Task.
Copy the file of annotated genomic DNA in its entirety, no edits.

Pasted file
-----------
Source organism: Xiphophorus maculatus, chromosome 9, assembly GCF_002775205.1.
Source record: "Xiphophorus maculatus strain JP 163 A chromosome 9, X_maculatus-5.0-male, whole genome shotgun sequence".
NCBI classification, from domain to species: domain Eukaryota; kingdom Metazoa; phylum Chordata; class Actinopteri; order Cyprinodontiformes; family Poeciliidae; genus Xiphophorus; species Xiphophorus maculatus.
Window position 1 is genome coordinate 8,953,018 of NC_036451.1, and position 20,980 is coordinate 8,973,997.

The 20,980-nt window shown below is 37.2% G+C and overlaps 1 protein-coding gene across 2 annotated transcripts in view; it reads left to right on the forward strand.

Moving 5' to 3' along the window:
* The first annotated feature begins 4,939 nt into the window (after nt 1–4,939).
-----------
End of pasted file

Source organism: Xiphophorus maculatus, chromosome 9, assembly GCF_002775205.1.
Source record: "Xiphophorus maculatus strain JP 163 A chromosome 9, X_maculatus-5.0-male, whole genome shotgun sequence".
NCBI classification, from domain to species: domain Eukaryota; kingdom Metazoa; phylum Chordata; class Actinopteri; order Cyprinodontiformes; family Poeciliidae; genus Xiphophorus; species Xiphophorus maculatus.
Window position 1 is genome coordinate 8,953,018 of NC_036451.1, and position 20,980 is coordinate 8,973,997.

The 20,980-nt window shown below is 37.2% G+C and overlaps 1 protein-coding gene across 2 annotated transcripts in view; it reads left to right on the forward strand.

Moving 5' to 3' along the window:
* The first annotated feature begins 4,939 nt into the window (after nt 1–4,939).